tamper with the official identification while the animal is in the
United States or moving into or through the United States, except that
the identification may be removed at slaughter;
* * * * *
(b) * * *
(4) Each bovine must be officially identified with individual
identification before the animal's arrival at the port of entry into
the United States. No person may alter, deface, remove, or otherwise
tamper with the official identification while the animal is in the
United States or moving into or through the United States, except that
the identification may be removed at slaughter;
* * * * *

PART 94--RINDERPEST, FOOT-AND-MOUTH DISEASE, FOWL PEST (FOWL
PLAGUE), EXOTIC NEWCASTLE DISEASE, AFRICAN SWINE FEVER, CLASSICAL
SWINE FEVER, AND BOVINE SPONGIFORM ENCEPHALOPATHY: PROHIBITED AND
RESTRICTED IMPORTATIONS

6. The authority citation for part 94 would continue to read as
follows:

Authority: 7 U.S.C. 450, 7701-7772, 7781-7786, and 8301-8317; 21
U.S.C. 136 and 136a; 31 U.S.C. 9701; 7 CFR 2.22, 2.80, and 371.4.

7. In Sec. 94.19, paragraph (f) would be revised to read as
follows:


Sec. 94.19 Restrictions on importation from BSE minimal-risk regions
of meat and edible products from ruminants.

* * * * *
(f) Gelatin other than that allowed importation under Sec.
94.18(c). The gelatin is derived from:
(1) The bones of bovines subject to a ruminant feed ban equivalent
to the requirements established by the U.S. Food and Drug
Administration at 21 CFR 589.2000 and from which SRMs and small
intestine were removed, and the gelatin has not been commingled with
materials ineligible for entry into the United States; or
(2) The hides of bovines, and the gelatin has not been commingled
with materials ineligible for entry into the United States.
* * * * *

[[Page 45444]]

PART 95--SANITARY CONTROL OF ANIMAL BYPRODUCTS (EXCEPT CASINGS),
AND HAY AND STRAW, OFFERED FOR ENTRY INTO THE UNITED STATES

8. The authority citation for part 95 would continue to read as
follows:

Authority: 7 U.S.C. 8301-8317; 21 U.S.C. 136 and 136a; 31 U.S.C.
9701; 7 CFR 2.22, 2.80, and 371.4.

9. Section 95.4 would be amended as follows:
a. Paragraph (c)(2) would be revised to read as set forth below.
b. Paragraphs (c)(3) through (c)(7) would be redesignated as
paragraphs (c)(4) through (c)(8), respectively.
c. A new paragraph (c)(3) would be added to read as set forth
below.
d. Newly designated paragraph (c)(7) would be revised to read as
set forth below.


Sec. 95.4 Restrictions on the importation of processed animal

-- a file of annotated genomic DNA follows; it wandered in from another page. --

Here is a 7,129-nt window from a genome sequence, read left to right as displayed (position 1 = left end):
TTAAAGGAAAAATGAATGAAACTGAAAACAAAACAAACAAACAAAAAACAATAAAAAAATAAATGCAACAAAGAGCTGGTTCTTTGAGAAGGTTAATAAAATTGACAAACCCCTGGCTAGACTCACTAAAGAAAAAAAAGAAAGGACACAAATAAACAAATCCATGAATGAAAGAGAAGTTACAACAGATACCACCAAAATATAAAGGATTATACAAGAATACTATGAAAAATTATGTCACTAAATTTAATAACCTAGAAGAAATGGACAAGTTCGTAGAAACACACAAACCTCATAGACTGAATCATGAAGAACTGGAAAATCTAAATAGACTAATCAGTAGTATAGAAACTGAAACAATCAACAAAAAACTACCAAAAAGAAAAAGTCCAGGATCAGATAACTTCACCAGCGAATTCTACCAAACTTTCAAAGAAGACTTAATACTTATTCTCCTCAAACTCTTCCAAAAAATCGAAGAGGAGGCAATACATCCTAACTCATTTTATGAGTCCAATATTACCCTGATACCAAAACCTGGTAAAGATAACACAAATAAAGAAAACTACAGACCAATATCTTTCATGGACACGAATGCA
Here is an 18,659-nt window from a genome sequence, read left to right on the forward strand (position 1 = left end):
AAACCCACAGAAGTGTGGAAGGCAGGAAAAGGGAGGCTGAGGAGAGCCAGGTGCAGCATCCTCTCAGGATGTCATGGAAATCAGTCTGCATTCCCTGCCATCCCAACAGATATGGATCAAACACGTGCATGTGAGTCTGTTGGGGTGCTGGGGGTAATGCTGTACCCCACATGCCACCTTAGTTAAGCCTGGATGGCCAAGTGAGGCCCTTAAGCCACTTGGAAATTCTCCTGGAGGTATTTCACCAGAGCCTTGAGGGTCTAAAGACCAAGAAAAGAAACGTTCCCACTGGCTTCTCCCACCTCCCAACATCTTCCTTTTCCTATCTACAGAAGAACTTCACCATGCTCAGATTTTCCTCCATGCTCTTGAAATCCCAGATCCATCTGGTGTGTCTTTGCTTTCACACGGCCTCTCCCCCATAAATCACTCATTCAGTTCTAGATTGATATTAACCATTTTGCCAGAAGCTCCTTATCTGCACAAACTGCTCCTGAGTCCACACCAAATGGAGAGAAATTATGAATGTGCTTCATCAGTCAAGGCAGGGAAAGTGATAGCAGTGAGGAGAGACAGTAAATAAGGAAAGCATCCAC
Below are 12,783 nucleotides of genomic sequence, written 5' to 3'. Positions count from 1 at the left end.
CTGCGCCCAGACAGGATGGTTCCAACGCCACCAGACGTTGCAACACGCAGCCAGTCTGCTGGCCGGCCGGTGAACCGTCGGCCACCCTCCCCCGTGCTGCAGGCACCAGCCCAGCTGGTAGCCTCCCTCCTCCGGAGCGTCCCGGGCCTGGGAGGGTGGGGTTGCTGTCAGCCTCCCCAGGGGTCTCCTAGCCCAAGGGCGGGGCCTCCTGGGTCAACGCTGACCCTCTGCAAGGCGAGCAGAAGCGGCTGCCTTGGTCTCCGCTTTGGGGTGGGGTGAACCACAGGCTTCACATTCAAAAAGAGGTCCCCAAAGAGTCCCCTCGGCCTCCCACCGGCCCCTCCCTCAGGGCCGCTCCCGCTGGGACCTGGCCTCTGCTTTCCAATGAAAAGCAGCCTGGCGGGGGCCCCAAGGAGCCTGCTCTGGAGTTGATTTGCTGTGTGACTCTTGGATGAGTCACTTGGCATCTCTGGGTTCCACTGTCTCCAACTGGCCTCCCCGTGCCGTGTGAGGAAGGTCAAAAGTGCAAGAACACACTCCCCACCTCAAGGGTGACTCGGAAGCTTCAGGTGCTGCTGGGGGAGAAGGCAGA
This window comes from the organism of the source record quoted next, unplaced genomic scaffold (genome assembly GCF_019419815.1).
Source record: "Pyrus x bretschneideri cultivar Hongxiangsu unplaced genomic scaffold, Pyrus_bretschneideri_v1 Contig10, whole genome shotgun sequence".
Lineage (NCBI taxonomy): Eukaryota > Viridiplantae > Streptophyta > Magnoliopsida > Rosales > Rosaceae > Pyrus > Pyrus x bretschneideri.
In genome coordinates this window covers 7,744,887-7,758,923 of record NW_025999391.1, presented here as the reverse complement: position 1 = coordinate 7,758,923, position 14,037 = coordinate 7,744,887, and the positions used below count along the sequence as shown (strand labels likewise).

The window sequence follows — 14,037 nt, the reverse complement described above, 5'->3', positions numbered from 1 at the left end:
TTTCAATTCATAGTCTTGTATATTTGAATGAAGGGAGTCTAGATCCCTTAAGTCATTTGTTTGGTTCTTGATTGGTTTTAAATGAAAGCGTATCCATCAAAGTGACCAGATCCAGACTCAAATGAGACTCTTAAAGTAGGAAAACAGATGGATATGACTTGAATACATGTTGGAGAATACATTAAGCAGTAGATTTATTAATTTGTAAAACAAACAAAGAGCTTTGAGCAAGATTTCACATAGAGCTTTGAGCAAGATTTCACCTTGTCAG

protein, offal, tankage, fat, glands, certain tallow other than tallow
derivatives, and serum due to bovine spongiform encephalopathy.

(c) * * *
(2) Except for material processed or stored in regions listed in
Sec. 94.18(a)(3) of this subchapter, all steps of processing and
storing the material are carried out in a facility that has not been
used for the processing and storage of materials derived from ruminants
that have been in any region listed in Sec. 94.18(a) of this
subchapter.
(3) For material processed or stored in regions listed in Sec.
94.18(a)(3) of this subchapter, all steps of processing and storing the
material are carried out in a facility that has not been used for the
processing and storage of materials derived from ruminants that have
been in any region listed in Sec. 94.18(a)(1) or (a)(2) of this
subchapter.
* * * * *
(7) Each shipment to the United States is accompanied by an
original certificate signed by a full-time, salaried veterinarian of
the government agency responsible for animal health in the region of
export certifying that the conditions of paragraphs (c)(1) through
(c)(4) of this section have been met; except that, for shipments of
animal feed from a region listed in Sec. 94.18(a)(3) of this
subchapter, the certificate may be signed by a person authorized to
issue such certificates by the veterinary services of the national
government of the region of origin.
* * * * *

Done in Washington, DC, this 3rd day of August 2006.
Elizabeth E. Gaston,
Acting Administrator, Animal and Plant Health Inspection Service.
[FR Doc. E6-12944 Filed 8-8-06; 8:45 am]

BILLING CODE 3410-34-P

http://a257.g.akamaitech.net/7/257/2422/01jan20061800/edocket.access.gpo.gov/2006/E6-12944.htm